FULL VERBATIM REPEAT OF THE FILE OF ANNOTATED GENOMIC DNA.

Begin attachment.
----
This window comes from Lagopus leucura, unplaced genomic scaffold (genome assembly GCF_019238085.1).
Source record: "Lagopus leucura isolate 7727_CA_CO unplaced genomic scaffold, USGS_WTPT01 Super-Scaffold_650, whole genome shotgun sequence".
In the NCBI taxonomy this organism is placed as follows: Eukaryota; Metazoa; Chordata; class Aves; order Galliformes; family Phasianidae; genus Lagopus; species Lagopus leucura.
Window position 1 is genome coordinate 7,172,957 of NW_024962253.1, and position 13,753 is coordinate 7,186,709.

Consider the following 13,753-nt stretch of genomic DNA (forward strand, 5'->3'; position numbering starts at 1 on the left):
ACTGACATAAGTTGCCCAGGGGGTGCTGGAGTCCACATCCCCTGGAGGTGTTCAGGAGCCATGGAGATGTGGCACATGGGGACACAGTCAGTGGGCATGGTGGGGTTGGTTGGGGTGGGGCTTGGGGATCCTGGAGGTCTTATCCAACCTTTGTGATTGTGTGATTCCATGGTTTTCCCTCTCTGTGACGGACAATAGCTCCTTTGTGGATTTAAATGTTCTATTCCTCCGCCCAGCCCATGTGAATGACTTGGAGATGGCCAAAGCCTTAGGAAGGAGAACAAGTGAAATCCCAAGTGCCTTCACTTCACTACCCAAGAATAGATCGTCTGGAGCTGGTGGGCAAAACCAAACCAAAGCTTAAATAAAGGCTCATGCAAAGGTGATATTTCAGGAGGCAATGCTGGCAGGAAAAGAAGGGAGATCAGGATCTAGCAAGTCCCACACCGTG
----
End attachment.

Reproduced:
This window comes from Lagopus leucura, unplaced genomic scaffold (genome assembly GCF_019238085.1).
Source record: "Lagopus leucura isolate 7727_CA_CO unplaced genomic scaffold, USGS_WTPT01 Super-Scaffold_650, whole genome shotgun sequence".
In the NCBI taxonomy this organism is placed as follows: Eukaryota; Metazoa; Chordata; class Aves; order Galliformes; family Phasianidae; genus Lagopus; species Lagopus leucura.
Window position 1 is genome coordinate 7,172,957 of NW_024962253.1, and position 13,753 is coordinate 7,186,709.

Consider the following 13,753-nt stretch of genomic DNA (forward strand, 5'->3'; position numbering starts at 1 on the left):
ACTGACATAAGTTGCCCAGGGGGTGCTGGAGTCCACATCCCCTGGAGGTGTTCAGGAGCCATGGAGATGTGGCACATGGGGACACAGTCAGTGGGCATGGTGGGGTTGGTTGGGGTGGGGCTTGGGGATCCTGGAGGTCTTATCCAACCTTTGTGATTGTGTGATTCCATGGTTTTCCCTCTCTGTGACGGACAATAGCTCCTTTGTGGATTTAAATGTTCTATTCCTCCGCCCAGCCCATGTGAATGACTTGGAGATGGCCAAAGCCTTAGGAAGGAGAACAAGTGAAATCCCAAGTGCCTTCACTTCACTACCCAAGAATAGATCGTCTGGAGCTGGTGGGCAAAACCAAACCAAAGCTTAAATAAAGGCTCATGCAAAGGTGATATTTCAGGAGGCAATGCTGGCAGGAAAAGAAGGGAGATCAGGATCTAGCAAGTCCCACACCGTG